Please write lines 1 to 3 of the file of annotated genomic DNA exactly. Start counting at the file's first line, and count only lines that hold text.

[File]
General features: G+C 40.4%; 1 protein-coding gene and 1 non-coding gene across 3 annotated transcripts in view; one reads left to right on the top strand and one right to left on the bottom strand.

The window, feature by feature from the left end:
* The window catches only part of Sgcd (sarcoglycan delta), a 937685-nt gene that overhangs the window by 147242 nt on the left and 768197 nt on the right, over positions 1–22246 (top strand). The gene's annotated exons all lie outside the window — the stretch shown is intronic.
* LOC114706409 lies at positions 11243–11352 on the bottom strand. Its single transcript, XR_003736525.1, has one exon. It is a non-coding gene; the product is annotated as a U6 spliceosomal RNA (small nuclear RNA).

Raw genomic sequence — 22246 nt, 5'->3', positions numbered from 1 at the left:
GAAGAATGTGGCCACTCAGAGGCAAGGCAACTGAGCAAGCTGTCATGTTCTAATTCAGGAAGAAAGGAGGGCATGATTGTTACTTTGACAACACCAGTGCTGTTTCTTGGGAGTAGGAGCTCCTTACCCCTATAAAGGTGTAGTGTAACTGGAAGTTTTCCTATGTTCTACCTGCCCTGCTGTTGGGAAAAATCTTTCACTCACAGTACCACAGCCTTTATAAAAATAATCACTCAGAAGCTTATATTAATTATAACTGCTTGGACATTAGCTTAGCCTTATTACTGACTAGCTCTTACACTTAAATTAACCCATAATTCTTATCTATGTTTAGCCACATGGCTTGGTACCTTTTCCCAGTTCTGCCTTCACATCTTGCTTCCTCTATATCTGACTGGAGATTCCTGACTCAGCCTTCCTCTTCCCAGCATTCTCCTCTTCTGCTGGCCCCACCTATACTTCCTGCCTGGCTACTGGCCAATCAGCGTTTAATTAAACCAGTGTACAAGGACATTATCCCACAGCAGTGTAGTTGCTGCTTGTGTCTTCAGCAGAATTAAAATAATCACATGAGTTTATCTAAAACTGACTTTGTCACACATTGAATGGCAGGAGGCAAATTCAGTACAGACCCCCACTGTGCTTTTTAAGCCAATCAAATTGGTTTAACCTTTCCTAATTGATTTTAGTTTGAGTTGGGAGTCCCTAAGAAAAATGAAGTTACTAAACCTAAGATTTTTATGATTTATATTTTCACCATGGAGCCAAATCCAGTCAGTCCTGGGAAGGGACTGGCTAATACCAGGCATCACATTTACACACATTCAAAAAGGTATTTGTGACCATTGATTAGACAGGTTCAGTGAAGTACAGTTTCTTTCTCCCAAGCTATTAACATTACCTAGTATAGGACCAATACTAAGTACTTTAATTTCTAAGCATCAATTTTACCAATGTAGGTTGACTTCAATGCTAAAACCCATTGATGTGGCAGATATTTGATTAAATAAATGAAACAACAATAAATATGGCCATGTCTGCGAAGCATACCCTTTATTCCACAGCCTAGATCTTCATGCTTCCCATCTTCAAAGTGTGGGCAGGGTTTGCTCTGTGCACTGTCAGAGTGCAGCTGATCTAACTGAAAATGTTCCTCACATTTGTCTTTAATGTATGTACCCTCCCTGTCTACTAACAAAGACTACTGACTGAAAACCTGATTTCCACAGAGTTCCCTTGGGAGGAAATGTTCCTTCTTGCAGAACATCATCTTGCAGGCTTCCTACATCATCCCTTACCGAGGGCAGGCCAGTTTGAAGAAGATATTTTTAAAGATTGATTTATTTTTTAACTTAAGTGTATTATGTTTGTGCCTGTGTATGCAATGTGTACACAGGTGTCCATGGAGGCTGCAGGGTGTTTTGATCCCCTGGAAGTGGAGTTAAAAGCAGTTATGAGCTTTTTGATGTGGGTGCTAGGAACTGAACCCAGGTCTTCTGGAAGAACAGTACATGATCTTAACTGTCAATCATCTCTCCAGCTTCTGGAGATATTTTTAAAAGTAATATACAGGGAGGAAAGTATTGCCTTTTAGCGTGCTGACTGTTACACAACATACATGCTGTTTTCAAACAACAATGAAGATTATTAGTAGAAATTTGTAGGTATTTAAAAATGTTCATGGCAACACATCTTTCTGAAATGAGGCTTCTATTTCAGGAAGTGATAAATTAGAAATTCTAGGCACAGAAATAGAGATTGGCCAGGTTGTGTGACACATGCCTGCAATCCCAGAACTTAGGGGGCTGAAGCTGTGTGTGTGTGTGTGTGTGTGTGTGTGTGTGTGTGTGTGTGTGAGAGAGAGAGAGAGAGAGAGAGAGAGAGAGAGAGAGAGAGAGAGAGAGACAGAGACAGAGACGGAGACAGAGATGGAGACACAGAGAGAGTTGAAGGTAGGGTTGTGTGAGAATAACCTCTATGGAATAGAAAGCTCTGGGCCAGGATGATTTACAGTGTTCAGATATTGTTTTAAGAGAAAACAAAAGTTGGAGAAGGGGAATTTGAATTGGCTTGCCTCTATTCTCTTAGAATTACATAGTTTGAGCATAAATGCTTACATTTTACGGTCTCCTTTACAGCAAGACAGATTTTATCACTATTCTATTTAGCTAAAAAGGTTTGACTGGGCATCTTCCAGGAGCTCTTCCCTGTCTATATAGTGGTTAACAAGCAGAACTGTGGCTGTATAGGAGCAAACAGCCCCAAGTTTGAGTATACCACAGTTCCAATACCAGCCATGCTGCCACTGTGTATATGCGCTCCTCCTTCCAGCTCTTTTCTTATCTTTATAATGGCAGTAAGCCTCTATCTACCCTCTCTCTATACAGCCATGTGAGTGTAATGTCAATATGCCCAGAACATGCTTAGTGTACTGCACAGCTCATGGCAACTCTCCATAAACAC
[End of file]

General features: G+C 40.4%; 1 protein-coding gene and 1 non-coding gene across 3 annotated transcripts in view; one reads left to right on the top strand and one right to left on the bottom strand.

The window, feature by feature from the left end:
* The window catches only part of Sgcd (sarcoglycan delta), a 937685-nt gene that overhangs the window by 147242 nt on the left and 768197 nt on the right, over positions 1–22246 (top strand). The gene's annotated exons all lie outside the window — the stretch shown is intronic.